Two speed wages

By Leith van Onselen

The Australian Bureau of Statistics (ABS) has just released the labour price index for the March quarter of 2012. According to the ABS, in trend terms total wages (excluding bonuses) increased by 0.9% over the quarter, with private sector wages rising by 0.9% and public sector wages increasing by 0.7%. The outcome just beat analysts expectations, who had been expecting wages to grow by 0.8% over the quarter.

Over the year, total wages (excluding bonuses) have increased by 3.5% in trend terms, with private sector wages rising by 3.7% and public sector wages growing by 3.1%.

A chart plotting the growth rates over time is presented below.

For me, the most interesting aspect of this chart is that public sector wages had until recently grown at a faster rate than private sector wages. As expected, public sector wages growth is also far more stable, experiencing little downwards adjustment during the Global Financial Crisis, although it has started to trend down recently as state governments began trimming their budgets.

At the state level, data is only provided in original (non-seasonally adjusted) terms, which makes it very volatile. Accordingly, the below chart tracks wages growth in the mainland states on a six month moving average basis:

Not surprisingly, wages growth in Australia’s resources capital, Western Australia, has typically exceeded the national average. And reflecting this fact, wages in the mining and construction sectors – which are both dominated by Western Australia – have also grown the fastest over the life of the series:

If you look closely at the above chart you will see that wage growth in every major sector, with the exception of mining, has decelerated in the March quarter. Mining wages growth has also grown at a rate well above average since Australia’s commodity price boom commenced, increasing by 47% since March 2004 versus 35% for the economy as a whole:

[email protected]

www.twitter.com/Leithvo

Unconventional Economist
Latest posts by Unconventional Economist (see all)

Comments

    • Nice set of numbers for WA resources (and construction) but the wrong coloured dirt. 🙂

      • Nice set of numbers for WA resources

        Telling us repeatedly how well you’re doing really isn’t helping your cause.

        • Lorax. What’s your problem. This is excellent news for workers in the resource related sectors. It may or may not last. At present there are thousands of jobs available. Make the move. Anyway – let’s just enjoy the time in the sun. I know I do.

          • My problem? You come here day in, day out, telling us all how wonderful things are for you in WA, when clearly things aren’t so fabulous “over east” where most of us live. The RBA cut 50bps for a reason, I doubt the Reserve Bank of WA would have done the same.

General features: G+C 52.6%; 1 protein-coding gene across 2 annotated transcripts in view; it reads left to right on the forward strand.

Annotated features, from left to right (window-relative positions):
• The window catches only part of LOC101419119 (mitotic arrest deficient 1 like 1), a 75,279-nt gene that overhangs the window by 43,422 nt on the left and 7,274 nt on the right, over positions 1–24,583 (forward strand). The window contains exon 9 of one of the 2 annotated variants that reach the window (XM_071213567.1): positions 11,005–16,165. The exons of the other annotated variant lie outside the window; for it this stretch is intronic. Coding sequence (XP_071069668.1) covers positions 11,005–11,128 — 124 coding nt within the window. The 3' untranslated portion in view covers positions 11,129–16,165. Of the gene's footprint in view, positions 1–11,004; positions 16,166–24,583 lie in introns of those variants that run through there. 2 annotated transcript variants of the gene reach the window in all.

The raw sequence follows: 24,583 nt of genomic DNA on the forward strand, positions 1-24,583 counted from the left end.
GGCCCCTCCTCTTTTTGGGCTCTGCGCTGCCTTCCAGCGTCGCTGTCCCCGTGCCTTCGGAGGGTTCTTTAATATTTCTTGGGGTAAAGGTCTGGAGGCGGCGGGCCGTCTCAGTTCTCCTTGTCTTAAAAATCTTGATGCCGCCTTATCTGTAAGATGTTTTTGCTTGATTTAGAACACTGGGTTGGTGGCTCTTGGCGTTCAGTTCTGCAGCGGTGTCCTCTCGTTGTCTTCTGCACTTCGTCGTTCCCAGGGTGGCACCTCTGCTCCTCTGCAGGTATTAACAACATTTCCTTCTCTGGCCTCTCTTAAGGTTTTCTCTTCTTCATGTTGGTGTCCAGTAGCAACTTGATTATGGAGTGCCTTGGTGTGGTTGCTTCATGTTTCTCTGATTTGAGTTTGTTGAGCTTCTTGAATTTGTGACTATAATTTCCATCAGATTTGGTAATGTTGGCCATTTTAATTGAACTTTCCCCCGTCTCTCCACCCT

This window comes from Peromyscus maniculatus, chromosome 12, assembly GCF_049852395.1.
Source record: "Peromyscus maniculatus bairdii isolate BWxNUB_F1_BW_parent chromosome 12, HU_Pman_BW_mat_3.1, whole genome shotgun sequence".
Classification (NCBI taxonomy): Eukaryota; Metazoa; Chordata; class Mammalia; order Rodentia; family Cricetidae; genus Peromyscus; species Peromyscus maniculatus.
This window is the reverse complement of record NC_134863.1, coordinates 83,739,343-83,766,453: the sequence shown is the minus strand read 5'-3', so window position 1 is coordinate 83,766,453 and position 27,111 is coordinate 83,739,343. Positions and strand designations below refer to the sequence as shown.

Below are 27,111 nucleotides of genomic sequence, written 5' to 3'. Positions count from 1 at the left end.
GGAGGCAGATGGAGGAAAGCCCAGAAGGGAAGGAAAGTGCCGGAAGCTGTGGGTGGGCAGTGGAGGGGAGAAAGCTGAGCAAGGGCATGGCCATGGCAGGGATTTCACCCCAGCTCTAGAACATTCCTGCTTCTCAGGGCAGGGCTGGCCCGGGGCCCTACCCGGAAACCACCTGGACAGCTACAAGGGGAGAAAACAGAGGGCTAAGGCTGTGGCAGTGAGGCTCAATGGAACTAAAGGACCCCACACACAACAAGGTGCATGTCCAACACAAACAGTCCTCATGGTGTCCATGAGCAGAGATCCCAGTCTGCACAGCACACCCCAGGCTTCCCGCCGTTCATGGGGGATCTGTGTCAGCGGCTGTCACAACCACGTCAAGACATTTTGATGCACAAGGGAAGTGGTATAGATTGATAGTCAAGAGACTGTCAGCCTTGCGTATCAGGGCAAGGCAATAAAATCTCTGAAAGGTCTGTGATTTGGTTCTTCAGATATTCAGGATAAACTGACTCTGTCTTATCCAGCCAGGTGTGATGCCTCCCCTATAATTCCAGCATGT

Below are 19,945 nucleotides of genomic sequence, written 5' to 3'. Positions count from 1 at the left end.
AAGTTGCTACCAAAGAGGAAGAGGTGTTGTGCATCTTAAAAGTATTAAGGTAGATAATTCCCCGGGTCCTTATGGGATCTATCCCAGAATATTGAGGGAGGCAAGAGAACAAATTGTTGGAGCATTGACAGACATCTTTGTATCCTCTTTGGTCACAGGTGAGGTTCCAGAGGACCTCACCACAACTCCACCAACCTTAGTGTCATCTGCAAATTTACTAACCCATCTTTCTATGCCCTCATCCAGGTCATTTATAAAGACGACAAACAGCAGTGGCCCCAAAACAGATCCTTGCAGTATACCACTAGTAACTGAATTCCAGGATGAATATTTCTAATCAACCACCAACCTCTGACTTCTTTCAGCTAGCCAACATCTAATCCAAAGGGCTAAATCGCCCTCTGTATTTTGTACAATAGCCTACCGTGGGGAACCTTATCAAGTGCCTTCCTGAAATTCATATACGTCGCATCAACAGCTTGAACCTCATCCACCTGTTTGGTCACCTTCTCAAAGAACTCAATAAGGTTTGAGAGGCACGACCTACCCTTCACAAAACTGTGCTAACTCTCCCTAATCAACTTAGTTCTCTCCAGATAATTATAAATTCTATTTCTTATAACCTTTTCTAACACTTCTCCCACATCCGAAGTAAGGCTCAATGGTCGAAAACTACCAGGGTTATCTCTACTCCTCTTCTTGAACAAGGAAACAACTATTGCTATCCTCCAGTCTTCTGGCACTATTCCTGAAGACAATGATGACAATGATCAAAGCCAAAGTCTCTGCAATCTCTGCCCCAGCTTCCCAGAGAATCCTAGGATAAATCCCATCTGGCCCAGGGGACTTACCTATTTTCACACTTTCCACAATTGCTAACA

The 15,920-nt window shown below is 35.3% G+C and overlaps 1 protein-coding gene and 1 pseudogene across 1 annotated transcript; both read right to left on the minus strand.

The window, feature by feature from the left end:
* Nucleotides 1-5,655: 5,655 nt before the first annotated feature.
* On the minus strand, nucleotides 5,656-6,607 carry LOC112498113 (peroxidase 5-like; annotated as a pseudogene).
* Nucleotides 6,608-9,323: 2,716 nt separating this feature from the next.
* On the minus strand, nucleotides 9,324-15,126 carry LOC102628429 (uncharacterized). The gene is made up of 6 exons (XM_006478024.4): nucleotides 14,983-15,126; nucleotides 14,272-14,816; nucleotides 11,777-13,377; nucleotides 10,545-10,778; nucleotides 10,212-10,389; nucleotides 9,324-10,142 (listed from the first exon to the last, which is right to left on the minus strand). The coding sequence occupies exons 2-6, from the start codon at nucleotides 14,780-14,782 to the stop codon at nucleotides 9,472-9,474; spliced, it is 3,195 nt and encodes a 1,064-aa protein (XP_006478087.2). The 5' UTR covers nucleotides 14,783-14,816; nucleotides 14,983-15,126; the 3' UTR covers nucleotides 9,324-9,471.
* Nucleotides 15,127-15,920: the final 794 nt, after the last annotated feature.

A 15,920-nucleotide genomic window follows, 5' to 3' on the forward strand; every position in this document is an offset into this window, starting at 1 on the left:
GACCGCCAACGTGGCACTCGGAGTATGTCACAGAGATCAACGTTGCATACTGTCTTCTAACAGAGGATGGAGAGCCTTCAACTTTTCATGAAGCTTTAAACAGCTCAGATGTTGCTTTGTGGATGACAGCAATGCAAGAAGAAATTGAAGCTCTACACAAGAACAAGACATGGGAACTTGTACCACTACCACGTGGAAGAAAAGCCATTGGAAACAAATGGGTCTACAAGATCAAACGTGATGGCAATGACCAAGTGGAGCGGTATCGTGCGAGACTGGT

If you guys are all doing so well over there, you can clearly afford to pay more tax, and we’ll have some of those “fiscal transfers” Ken Henry talks about over here thank you.

            Make the move? FFS! Mining will never employ more than a few percent of the workforce, and most people (me included) have kids and family that prevent us moving even if we wanted to participate in your dirt digging bonanza. Besides, why you’d want to spend your days in some God-forsaken hell hole*, raping and pillaging the Earth, I don’t know!

            *I include Perth in this category.

          • Lol. What? Clearly afford to pay more tax? Now you’re suggesting a super-profits tax on workers in the resources sector! Wanting someone else to pay your way….

            Can’t help it if I concur with statistics that support what I see regarding activity here in WA, not gloating at all. I’ve been in this game long enough to know the ephemeral nature of booms.

            FIFO.

            I’m a Melbournian originally but been in Perth on and off for several years. You get used to it. Beautiful river. Beautiful beaches. And the glorious North-West.

  1. Yep, you can see the extremely close correlation in that final chart, proving that mining is indeed a fifth of the economy, and that it flows on broadly and solidly into the non-mining economy.

    Not.

    • Of course it does, in many ways. The example here is when employees in these sectors spend their hard-earned pay cheques. Flows through.

      • Flows through to some kind of void by the looks.

        I keep hearing the inference that mining is “a rising tide, lifting all boats” – pretty clear that this isn’t the case.

        Also, that sharp plunge in the growth rate of mining wages, down to join everybody else – it seems to cover the span of time when mining apparently “saved the Australian economy”. In my part of resourceville, I remember mass-layoffs in the resource sector at around that time.

        No,it’s quite clear mining just doesn’t contribute nearly as much as we’ve been led to believe. Shame really. Like I’ve said before, I have nothing against mining per se. To have a backyard filled with coal, iron ore, bauxite, gas, zinc, magnesium, etc etc is a very fortunate thing indeed. These are real, useful raw resources at our disposal and that’s good.

        But when our policy makers formulate policy on the belief that the industry contributes significantly more to economic activity than it actually does, then we may be setting ourselves up for problems.

  2. Leith, a question about that final chart of mining vs all industries – has “all industries” had mining stripped out or is mining still included in the definition of all industries, where all industries is compared against mining alone.

  3. Mining employs 249,000 people whats Australia’s labour force? Say 12,070,000.

    Mining: 2% of the labour force and it gets its own graph?